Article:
In The Interlude

In The Interlude

Meditating this morning on Psalm 106:47 and Psalm 107:1-9.

Psalm 106:47
Save us, O Lord our God,
and gather us from among the nations,
that we may give thanks to your holy name
and glory in your praise.

Psalm 107:1-3
Oh give thanks to the Lord, for he is good,
for his steadfast love endures forever!
Let the redeemed of the Lord say so,
whom he has redeemed from trouble
and gathered in from the lands,
from the east and from the west,
from the north and from the south.

Notice the similarities?

In Psalm 106:47, the psalmist is asking Yahweh to save him and his people (perhaps the Jewish exiles in Babylon, or a portion of those exiles with some having already returned to Jerusalem). And he says that when Yahweh does gather them from among the nations, the people of Israel will give thanks to His holy name.

Psalm 107:1-3 reflects the fulfillment of the prayer of Psalm 106:47. Now we see the people of Israel, in fact, giving thanks to Yahweh for His great love. Why? Because Yahweh has redeemed His people and gathered them in from the lands.

What struck me this morning was the structure of the psalter around these two psalms. Psalm 106 is the last psalm in Book Four of the Psalms. Psalm 107 is the first psalm in Book Five of the Psalms.

Does this perhaps suggest an interlude between Psalm 106 and Psalm 107 - perhaps in how the psalms were sung? Certainly, there was some period of time between when the psalmist cried out to God for deliverance in Psalm 106:47 and when the psalmist gave thanks to Yahweh for His redemption in Psalm 107:1-3.

I can imagine the editors who were compiling the psalms choosing to place these two psalms in close proximity to each other so that when/if they were sung and prayed in order, it would suggest to the Israelites who were in exile or who were in Jerusalem, waiting for their fellow Israelites to return from exile, that Yahweh is faithful to hear the cries of His people and respond.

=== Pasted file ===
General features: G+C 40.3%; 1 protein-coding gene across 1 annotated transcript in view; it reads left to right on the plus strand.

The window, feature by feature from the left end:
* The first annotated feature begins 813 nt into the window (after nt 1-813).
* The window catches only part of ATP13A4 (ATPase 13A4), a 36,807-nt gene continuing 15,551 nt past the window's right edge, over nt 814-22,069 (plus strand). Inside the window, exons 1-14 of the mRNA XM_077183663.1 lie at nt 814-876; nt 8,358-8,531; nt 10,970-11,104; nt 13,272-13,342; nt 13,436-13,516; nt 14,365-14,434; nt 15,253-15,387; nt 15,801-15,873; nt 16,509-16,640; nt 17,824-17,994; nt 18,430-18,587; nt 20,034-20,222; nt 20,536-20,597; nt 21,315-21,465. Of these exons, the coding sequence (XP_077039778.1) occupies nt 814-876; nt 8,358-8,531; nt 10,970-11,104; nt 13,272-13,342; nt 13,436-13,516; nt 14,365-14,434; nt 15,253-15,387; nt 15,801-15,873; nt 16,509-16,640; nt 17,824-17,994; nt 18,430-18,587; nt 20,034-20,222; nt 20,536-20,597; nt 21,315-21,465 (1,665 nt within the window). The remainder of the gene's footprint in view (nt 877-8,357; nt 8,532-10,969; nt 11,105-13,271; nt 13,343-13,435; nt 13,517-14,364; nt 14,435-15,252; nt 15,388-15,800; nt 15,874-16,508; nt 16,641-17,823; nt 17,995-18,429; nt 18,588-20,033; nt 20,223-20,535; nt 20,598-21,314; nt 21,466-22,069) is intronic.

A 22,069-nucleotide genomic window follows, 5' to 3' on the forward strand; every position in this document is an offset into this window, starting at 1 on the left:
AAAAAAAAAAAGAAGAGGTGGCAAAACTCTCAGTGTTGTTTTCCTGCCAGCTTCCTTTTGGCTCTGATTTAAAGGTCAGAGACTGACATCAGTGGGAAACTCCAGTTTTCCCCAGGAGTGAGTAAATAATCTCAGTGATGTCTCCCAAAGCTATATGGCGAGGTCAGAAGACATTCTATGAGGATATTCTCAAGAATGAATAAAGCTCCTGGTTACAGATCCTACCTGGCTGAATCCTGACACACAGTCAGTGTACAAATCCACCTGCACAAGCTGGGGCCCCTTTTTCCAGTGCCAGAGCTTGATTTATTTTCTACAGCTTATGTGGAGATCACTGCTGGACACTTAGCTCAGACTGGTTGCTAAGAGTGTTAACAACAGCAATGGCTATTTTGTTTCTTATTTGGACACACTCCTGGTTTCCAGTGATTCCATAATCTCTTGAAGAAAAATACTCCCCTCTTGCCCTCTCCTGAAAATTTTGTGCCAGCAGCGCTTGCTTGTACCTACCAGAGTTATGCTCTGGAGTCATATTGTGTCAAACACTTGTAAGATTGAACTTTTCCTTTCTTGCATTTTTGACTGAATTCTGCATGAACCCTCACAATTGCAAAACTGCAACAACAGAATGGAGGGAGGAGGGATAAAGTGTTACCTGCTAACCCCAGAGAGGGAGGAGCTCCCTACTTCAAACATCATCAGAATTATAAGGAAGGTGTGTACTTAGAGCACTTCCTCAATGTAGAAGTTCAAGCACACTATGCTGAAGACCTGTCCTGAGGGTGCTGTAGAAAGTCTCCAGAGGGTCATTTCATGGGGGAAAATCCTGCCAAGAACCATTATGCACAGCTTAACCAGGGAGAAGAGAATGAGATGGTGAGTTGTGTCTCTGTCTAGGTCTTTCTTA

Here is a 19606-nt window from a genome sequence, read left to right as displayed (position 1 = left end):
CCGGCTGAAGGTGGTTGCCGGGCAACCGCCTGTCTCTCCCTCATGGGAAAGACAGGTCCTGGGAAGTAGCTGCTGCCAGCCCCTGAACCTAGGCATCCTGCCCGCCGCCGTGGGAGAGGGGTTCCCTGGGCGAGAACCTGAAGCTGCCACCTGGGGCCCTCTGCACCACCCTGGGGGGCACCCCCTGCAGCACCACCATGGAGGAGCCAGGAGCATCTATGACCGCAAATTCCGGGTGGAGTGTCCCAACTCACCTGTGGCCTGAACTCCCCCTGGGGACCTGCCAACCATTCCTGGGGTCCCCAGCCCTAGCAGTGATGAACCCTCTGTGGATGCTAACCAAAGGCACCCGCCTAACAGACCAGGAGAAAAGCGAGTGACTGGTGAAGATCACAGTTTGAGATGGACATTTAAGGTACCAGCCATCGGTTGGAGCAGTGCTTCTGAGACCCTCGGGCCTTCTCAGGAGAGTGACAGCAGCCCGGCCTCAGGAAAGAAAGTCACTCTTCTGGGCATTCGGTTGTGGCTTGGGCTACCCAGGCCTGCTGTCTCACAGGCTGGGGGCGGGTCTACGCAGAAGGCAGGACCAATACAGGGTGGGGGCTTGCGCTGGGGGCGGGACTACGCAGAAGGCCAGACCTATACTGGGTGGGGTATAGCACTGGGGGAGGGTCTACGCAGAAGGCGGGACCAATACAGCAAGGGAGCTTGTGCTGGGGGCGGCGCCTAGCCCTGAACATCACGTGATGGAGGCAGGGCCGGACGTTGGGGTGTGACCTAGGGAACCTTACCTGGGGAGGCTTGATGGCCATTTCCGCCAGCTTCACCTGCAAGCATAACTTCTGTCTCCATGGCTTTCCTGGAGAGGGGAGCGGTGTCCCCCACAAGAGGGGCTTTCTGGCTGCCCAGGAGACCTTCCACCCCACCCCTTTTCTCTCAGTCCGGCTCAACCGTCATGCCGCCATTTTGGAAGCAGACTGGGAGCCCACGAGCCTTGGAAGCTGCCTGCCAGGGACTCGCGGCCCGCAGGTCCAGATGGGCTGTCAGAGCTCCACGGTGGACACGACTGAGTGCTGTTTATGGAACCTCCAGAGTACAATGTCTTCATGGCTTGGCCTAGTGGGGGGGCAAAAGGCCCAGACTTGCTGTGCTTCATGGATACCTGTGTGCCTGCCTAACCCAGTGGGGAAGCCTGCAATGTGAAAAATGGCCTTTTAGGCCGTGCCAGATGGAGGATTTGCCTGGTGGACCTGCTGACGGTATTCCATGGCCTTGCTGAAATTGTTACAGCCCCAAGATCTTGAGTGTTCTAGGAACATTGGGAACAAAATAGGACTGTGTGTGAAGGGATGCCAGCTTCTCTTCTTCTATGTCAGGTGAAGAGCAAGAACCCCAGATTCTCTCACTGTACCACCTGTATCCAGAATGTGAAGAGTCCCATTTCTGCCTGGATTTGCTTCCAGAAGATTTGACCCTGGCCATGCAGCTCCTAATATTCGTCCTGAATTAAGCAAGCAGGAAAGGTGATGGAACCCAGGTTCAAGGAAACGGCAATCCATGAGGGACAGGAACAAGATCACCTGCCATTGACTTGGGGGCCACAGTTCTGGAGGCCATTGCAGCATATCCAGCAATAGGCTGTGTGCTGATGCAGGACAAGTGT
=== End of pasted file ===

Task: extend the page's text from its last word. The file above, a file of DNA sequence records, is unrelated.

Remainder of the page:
The order of the psalms is not inspired (as the words of the psalms are). But the editors understood the doubts and fears that the Israelites experienced during challenging times, and may have purposefully put these psalms together to encourage the Israelites that God had not forgotten them.

Are you wandering and searching for security and stability? Are you hungry and thirsty? Is your soul fainting within? (Psalm 107:4-5)

Cry out to Him in your trouble and He will deliver you from your distress. He will lead you in a straight way and bring you to a place of rest. (Psalm 107:6-7)

You will know His steadfast love as He works wonders on your behalf. (Psalm 107:8)

This morning, I thought again about the season in which our family finds itself - one which is, quite honestly, often challenging and prone to doubts and fears. But I also took comfort in knowing that God satisfies my longing soul and fills my hungry soul with goodness (Psalm 107:9) - even in the interlude.

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Jamie Larson